Patrick Coyne has a clear focus: improving palliative care in Virginia by giving health care professionals first-hand exposure to advanced techniques in pain management. As Coyne says, “education forms a practice foundation, but clinical experience drives practice.” But securing government funding for a clinical palliative training program was proving difficult; previous legislation had either died in committee or had funding provisions stripped away.
During the 2004 Mayday Pain & Society Workshop, Coyne was exposed to new tips for interacting with policymakers and their staff and intense practice delivering his message under the tight time constraints of a five-minute meeting. He learned the importance of having a specific ask for each meeting and a concise leave-behind document to facilitate follow-up.
Meeting with experts in both federal and state legislation, Coyne quickly saw that national legislation wasn’t the ticket. Coyne’s Burness coach arranged for a follow-up meeting with Senate staff to guide his advocacy plan. The staff’s advice was that an appropriations earmark rather than passing freestanding legislation would be an easier path.
Armed with a new policy strategy and new tools, Coyne redoubled his efforts. By more effectively leveraging the lobbying capabilities of coalition partners in the pain and chronic disease worlds, he began to make real headway.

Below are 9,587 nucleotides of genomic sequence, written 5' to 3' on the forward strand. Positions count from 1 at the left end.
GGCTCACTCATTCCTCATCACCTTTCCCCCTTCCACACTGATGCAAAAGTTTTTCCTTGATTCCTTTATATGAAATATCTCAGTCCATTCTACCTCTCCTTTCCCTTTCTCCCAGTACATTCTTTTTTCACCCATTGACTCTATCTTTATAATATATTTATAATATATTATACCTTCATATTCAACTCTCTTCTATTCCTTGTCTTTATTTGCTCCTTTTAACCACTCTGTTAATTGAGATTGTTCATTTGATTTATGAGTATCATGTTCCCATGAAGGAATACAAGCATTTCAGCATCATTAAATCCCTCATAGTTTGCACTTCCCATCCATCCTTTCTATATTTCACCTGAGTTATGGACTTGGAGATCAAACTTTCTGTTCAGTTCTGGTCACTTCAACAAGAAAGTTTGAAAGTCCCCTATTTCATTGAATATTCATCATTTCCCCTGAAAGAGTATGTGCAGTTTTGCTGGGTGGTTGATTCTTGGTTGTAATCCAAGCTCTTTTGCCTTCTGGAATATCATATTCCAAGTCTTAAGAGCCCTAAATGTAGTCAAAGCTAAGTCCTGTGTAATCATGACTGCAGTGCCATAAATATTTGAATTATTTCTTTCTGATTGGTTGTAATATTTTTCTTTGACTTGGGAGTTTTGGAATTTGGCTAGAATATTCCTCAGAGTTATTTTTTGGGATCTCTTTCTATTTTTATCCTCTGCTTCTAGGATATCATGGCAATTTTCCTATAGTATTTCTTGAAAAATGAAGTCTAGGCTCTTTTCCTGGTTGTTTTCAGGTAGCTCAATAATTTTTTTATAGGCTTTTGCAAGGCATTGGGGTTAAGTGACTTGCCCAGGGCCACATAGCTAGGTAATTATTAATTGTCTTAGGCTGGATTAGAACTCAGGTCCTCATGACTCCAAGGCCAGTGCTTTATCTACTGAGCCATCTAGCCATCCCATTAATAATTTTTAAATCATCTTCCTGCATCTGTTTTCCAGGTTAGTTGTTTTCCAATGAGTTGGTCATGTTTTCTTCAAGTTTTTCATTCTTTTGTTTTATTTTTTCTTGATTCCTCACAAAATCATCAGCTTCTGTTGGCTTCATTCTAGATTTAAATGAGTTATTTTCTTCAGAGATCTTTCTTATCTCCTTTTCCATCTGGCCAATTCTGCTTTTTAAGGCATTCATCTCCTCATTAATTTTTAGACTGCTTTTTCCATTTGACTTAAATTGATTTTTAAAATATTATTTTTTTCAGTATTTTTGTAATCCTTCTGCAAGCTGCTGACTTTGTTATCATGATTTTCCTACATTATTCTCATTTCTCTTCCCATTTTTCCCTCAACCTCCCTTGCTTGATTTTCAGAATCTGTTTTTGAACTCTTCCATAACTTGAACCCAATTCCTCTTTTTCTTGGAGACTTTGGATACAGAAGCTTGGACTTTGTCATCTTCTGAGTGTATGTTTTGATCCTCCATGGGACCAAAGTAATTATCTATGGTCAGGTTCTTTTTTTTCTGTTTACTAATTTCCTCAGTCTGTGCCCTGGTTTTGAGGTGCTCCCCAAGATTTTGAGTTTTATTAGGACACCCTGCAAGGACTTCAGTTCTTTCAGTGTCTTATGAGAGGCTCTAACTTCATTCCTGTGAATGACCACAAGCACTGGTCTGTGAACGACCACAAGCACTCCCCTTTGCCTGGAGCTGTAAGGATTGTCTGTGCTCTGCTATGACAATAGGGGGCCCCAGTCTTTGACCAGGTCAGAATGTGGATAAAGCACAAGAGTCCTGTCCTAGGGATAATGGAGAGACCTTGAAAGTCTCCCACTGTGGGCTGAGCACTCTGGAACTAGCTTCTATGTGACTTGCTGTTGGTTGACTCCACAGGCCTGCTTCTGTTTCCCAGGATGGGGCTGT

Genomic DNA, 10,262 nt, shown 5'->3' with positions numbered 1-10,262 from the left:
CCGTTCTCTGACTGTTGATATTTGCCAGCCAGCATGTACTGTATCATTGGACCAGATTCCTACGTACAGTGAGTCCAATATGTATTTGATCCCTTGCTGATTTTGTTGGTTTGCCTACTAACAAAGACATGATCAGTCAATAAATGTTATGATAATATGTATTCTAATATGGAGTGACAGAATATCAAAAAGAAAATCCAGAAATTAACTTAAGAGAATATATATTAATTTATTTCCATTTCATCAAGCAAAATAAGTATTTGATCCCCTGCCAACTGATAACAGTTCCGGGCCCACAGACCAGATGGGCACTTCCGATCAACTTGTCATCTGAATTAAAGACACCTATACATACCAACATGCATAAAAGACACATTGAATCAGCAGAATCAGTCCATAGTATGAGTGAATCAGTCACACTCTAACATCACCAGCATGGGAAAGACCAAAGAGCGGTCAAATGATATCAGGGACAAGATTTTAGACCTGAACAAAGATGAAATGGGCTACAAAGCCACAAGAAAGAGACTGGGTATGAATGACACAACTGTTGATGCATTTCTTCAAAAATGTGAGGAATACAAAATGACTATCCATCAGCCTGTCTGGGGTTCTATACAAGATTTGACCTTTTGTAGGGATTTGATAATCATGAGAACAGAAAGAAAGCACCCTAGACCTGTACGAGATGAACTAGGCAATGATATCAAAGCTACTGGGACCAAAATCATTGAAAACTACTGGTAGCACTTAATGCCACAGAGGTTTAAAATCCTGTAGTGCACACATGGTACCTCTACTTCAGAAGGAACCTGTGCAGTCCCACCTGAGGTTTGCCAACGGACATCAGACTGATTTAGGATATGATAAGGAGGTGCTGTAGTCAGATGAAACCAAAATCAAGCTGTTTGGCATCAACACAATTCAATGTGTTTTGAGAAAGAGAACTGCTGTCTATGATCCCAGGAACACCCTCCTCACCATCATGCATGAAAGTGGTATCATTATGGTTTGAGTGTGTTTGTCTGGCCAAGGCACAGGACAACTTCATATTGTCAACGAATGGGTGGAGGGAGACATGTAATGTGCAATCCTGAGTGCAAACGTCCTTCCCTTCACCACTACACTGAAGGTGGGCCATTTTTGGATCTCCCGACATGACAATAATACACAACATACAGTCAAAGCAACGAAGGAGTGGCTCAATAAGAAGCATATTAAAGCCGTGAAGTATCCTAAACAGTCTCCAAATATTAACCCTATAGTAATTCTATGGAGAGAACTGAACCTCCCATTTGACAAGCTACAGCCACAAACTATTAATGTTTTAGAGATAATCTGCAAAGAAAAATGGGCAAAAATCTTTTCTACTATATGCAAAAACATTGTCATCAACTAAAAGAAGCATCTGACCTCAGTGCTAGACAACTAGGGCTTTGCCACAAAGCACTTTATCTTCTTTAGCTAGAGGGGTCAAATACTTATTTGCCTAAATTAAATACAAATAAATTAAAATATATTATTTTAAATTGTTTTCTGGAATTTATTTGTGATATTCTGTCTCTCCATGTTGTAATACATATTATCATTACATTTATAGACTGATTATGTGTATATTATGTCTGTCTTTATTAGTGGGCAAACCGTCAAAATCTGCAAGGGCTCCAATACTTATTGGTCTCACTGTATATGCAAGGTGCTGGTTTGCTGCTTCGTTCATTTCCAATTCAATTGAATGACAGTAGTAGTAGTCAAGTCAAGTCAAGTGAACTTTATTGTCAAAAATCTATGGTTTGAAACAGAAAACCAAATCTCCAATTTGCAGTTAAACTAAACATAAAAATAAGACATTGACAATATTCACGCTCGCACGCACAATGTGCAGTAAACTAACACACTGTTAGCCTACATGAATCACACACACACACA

Even in his policy endeavor, media training proved crucial. Coyne knew he was lacking a critical ingredient: the public face that would make improved pain treatment more real. He connected with Gloria Oates, the widow of baseball great Johnny Oates, who speaks publicly about her late husband’s devastating cancer pain.
Coyne, along with his coalition partners, especially the American Cancer Society, orchestrated an all-out campaign, arranging media interviews for the Oates family, meetings with legislators, organizing coalition partners to go door-to-door in the state legislature, and orchestrating thousands of grassroots supporters to make phone calls and write letters to elected officials.
The pressure paid off. Even with Virginia in a budget neutral year (no increased spending), Coyne and his allies secured a $150,000 line-item appropriation for the pain training program. They are now tracking the effects on practitioner attitudes with follow-up surveys.
And the training program is still gathering support. The budget submitted by the Governor of Virginia included a $150,000 funding request for the clinical palliative training program, meaning any legislative effort is to increase, rather than preserve, the program. In the Virginia House, the funding request is for an additional $100,000, and in the Virginia Senate the increase is $600,000 (though still pending). Now Coyne and company can launch in action again.
Patrick Coyne, RN, a 2004/05 Mayday Fellow, is Clinical Nurse Specialist and Clinical Director of the Thomas Palliative Care Unit at the Medical College of Virginia Hospitals/Virginia Commonwealth Health Systems.